Here is another photo from the weekend of the observatory as the clouds parted for a moment. The guys at the site and the booking agents liked this photo enough to put it on their website! If you would like a romantic nerdy weekend (was that an oxymoron?) be sure to check out the cottage and astro tour they offer.
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This weekend I had the pleasure of visiting the Blue Mountains Observatory in Leura, NSW. Unfortunately despite staying for 3 nights during the moonless lunar phase, the site was covered by cloud, fog and rain the entire time. The only exception was 1 hour around 1am on the second night, by which time I was sufficiently inebriated enough to make operating my camera equipment fairly challenging. I managed to get a few decent shots that even the real (qualified) astronomers told me they enjoyed. This star trail photo is an old fashioned 11 minute single exposure at 16mm / f.28 / ISO 1600. There is some cloud behind the dome illuminated by Katoomba light pollution but the middle of the image is the glow of the milky way itself which runs horizontally across the image. I will post another version without star trails soon.
Still working out the kinks in my workflow, but here is a decent stack of exposures from my driveway of the Table of Scorpius region which is filled with all kinds of crazy star clusters, nebula, dust clouds, gas and basically anything you can imagine. If you held up a business card at arms length at the sky, that is about the size of what you are seeing here. The word space is probably a misnomer in some regards. It is pretty full really.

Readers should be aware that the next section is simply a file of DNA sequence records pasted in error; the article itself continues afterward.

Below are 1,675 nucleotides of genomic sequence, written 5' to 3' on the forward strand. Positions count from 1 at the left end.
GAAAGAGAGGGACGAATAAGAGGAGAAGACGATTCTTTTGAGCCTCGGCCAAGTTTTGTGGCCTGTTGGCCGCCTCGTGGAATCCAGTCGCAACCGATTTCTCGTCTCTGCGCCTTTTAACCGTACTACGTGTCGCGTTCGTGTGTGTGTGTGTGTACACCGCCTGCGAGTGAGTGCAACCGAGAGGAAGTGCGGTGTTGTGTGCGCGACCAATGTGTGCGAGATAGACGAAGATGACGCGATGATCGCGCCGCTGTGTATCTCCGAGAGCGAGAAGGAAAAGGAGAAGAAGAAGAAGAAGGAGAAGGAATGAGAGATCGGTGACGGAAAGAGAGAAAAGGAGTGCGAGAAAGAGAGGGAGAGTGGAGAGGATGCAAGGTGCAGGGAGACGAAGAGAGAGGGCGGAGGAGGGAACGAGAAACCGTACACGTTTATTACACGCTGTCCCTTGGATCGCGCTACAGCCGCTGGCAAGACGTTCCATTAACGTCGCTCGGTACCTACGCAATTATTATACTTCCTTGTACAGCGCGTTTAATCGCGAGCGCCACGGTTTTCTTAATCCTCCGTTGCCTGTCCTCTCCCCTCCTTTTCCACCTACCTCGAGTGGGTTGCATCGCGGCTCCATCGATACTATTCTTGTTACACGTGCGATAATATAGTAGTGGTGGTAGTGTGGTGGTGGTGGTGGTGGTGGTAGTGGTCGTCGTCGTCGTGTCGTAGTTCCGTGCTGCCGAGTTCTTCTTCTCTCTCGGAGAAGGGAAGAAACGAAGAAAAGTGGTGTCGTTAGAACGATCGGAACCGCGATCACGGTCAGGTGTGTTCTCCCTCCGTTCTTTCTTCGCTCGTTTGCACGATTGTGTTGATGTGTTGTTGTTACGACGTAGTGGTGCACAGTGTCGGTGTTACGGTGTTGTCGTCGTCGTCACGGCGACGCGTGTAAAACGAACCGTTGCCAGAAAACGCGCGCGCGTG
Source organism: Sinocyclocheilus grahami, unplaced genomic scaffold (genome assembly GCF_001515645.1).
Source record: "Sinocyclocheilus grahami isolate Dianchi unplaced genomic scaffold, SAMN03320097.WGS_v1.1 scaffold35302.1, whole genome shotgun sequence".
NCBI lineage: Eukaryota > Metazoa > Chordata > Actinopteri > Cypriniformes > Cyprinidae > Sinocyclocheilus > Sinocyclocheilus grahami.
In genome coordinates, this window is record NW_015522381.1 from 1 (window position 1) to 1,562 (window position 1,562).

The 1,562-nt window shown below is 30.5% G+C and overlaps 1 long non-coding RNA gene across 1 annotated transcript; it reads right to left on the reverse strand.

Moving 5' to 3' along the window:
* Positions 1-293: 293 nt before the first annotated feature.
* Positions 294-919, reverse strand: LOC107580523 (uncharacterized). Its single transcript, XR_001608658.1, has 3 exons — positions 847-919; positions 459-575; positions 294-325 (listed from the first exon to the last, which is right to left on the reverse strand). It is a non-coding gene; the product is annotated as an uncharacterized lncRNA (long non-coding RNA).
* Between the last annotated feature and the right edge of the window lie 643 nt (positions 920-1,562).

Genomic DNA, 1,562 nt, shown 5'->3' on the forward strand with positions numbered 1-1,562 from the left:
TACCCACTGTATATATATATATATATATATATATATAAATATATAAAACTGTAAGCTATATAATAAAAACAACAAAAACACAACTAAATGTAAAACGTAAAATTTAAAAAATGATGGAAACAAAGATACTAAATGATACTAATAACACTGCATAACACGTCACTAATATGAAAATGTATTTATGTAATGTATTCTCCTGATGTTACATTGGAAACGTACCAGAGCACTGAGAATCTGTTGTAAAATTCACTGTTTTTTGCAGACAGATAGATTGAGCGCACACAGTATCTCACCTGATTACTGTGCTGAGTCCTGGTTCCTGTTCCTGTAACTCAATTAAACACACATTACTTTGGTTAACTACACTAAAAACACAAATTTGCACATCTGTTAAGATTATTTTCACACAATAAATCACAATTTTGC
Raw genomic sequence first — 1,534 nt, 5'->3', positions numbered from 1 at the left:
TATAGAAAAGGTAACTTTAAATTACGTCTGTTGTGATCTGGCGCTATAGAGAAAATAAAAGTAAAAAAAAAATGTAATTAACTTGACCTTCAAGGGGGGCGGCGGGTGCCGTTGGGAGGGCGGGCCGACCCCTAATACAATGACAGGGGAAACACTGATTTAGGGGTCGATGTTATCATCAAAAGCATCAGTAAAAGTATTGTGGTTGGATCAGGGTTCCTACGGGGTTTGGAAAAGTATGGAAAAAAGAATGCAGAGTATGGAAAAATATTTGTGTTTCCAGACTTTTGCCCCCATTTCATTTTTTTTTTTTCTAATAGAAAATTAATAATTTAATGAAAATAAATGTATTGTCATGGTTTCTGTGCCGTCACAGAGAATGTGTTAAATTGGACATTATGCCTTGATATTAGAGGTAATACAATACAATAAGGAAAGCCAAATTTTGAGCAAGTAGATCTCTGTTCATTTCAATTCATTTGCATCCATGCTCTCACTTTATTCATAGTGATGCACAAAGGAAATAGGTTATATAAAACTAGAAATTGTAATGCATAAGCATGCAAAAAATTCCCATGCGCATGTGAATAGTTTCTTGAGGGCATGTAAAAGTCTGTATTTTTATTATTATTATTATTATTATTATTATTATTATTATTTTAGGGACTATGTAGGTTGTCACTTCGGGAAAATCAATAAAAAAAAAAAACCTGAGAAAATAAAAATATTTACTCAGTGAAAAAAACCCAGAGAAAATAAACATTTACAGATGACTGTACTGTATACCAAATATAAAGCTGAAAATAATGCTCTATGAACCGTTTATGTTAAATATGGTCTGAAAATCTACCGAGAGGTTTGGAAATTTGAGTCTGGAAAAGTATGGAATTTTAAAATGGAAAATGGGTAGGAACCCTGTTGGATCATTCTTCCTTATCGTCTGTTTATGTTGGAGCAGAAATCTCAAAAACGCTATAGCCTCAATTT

NikonD5100 piggybacked on Celestron 4SE / Several x 30s, ISO1600, f2.2, 50mm prime.
Otherwise known by the media as the (sigh) supermoon. The difference in size is really quite minor and does not make a huge difference to the casual observer. Honestly, every full moon is pretty wonderful regardless. Most astronomy nerds who have to put down their telescopes for a few weeks waiting for it to go away know it better as the stupid moon.
Captured here with a 9.25" Celestron SCT in thin cloud unfortunately, but it turned out ok. 1/1600s / F11 / ISO 100.
My New Zealand readers might be familiar with the big kiwi bird in the Sagittarius region of the milky way. Can you see it? It looks kind of like a big ball sack to me but I can go with kiwi bird, sure.
This tiny patch of the milky way is dominated by Antares, the bright orange star on the left. Dark wispy tendrils of gases and clouds in this area are star-forming nebula that are so large, I can photograph them with a regular DSLR 55mm lens as done here.
This image is made from 20 x 30" exposures stacked together to draw out the cloud definition. The camera was piggybacked to a telescope that was tracking the sky rotation so the stars would not streak.
This is my first attempt at the Lagoon Nebula (M8) and after much fiddling and cursing in the dark I managed to grab a few short frames that were relatively ok. About 4 or 5 exposures stacked together. Though not as sharp or detailed as I would like (the view slipped behind a tree just as I was fine tuning my equipment), Nebula are easily my favourite targets in the sky. The colours here are natural, just as my RGB camera captured them. The diffraction spikes however, are added in post processing for that classic retro star shine that older lenses and equipment would produce. Interestingly, they still feature regularly in NASA and award winning astro imagery but are not captured by modern telescope optics!